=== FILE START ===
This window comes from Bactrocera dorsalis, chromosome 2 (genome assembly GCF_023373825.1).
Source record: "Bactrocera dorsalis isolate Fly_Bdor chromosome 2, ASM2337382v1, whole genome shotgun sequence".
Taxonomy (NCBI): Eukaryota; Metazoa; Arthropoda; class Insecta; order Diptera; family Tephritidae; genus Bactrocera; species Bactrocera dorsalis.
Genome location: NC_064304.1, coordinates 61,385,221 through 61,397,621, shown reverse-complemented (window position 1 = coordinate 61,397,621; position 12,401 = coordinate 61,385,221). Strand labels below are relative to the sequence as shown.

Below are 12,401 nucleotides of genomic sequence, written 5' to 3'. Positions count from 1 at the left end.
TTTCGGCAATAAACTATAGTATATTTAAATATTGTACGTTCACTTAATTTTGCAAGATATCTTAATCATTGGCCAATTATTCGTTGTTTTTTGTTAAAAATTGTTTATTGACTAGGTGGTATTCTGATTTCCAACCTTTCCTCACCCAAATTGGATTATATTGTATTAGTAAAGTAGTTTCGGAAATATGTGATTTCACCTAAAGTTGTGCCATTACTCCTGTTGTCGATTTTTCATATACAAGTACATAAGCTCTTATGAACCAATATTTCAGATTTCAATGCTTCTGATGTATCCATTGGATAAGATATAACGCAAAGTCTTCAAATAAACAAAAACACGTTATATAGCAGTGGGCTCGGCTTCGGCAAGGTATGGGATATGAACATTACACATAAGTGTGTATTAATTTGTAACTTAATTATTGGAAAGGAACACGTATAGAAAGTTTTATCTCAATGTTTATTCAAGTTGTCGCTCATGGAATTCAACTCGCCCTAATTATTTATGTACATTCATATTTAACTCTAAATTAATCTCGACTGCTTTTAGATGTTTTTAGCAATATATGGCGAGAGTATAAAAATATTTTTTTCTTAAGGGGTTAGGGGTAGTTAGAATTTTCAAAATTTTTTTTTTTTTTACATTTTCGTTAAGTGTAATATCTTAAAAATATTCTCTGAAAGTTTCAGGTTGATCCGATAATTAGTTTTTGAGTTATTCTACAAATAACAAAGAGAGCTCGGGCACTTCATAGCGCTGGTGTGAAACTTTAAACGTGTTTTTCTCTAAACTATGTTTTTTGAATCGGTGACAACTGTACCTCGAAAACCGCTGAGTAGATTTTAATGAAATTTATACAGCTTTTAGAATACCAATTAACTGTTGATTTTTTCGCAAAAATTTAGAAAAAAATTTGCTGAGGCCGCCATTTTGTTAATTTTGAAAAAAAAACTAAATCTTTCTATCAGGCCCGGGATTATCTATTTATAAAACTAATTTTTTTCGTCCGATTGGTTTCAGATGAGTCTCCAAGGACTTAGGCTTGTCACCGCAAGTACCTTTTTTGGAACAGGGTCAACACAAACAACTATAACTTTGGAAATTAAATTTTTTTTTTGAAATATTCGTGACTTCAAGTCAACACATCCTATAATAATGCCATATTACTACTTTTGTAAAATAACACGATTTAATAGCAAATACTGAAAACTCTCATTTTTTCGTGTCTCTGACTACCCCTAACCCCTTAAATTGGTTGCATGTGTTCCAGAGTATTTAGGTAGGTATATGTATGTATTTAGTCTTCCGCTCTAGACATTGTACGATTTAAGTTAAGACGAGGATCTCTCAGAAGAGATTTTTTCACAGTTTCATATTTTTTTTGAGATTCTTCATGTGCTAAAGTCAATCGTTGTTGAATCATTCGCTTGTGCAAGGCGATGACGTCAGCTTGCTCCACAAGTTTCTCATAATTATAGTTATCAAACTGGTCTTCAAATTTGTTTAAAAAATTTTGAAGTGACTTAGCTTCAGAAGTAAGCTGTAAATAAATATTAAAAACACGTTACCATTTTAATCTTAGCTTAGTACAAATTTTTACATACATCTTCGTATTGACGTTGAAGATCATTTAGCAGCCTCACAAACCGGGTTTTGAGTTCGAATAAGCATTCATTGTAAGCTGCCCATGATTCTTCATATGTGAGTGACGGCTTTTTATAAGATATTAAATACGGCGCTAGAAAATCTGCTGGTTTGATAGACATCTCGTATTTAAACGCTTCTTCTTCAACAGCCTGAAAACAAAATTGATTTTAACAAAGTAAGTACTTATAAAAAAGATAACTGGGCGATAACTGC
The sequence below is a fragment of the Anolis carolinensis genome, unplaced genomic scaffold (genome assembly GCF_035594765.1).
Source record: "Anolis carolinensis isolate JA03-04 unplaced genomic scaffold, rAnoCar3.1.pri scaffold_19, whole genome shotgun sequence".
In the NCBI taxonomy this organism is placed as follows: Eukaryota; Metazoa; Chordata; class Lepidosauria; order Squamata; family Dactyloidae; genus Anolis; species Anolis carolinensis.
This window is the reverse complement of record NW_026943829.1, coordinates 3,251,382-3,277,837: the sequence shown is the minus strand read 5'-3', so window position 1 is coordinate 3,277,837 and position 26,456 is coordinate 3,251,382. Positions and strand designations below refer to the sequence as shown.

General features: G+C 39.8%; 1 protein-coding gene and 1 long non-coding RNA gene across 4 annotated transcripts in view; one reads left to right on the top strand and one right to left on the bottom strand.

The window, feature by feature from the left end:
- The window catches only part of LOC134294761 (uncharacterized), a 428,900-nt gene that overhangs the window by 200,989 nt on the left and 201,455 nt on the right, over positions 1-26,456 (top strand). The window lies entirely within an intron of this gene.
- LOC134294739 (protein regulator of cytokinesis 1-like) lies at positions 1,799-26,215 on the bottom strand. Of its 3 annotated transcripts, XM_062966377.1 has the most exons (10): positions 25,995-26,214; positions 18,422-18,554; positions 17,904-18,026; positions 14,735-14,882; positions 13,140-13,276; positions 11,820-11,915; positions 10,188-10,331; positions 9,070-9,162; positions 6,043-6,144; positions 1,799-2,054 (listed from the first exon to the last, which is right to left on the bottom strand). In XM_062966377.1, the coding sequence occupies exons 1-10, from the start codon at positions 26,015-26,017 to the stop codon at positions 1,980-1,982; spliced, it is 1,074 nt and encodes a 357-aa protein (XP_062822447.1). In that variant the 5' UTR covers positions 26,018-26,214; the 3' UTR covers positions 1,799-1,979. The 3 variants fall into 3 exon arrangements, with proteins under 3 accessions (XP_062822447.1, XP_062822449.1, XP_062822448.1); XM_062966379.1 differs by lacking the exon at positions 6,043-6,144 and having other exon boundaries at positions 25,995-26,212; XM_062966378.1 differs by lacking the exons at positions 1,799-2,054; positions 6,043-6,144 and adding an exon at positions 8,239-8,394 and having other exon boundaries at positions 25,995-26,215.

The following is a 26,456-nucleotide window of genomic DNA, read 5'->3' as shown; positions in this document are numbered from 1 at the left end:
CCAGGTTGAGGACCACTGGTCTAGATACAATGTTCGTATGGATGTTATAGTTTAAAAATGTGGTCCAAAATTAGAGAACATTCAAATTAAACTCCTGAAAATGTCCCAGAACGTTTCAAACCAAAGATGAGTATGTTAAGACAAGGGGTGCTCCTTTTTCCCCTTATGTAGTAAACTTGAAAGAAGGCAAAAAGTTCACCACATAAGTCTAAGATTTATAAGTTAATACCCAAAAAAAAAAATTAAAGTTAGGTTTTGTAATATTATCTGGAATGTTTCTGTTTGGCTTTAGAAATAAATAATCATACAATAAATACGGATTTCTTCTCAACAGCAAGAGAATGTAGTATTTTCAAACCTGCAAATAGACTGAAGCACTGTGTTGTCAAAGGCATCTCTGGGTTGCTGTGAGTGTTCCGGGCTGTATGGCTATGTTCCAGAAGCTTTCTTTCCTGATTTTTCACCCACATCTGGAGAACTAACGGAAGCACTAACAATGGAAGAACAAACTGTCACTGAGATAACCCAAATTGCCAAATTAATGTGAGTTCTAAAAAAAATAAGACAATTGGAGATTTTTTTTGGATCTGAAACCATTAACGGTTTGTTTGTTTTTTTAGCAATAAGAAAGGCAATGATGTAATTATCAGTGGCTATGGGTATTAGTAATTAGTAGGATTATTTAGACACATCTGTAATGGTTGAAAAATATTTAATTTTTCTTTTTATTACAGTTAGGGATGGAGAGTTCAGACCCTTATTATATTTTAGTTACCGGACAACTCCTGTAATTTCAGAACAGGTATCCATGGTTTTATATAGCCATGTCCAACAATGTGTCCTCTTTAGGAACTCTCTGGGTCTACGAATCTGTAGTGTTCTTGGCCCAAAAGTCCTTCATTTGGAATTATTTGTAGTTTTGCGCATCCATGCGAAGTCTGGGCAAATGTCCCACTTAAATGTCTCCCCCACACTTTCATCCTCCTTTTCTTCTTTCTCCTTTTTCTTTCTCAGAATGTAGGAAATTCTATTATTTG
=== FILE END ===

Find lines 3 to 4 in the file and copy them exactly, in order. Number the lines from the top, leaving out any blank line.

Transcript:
Taxonomy (NCBI): Eukaryota; Metazoa; Arthropoda; class Insecta; order Diptera; family Tephritidae; genus Bactrocera; species Bactrocera dorsalis.
Genome location: NC_064304.1, coordinates 61,385,221 through 61,397,621, shown reverse-complemented (window position 1 = coordinate 61,397,621; position 12,401 = coordinate 61,385,221). Strand labels below are relative to the sequence as shown.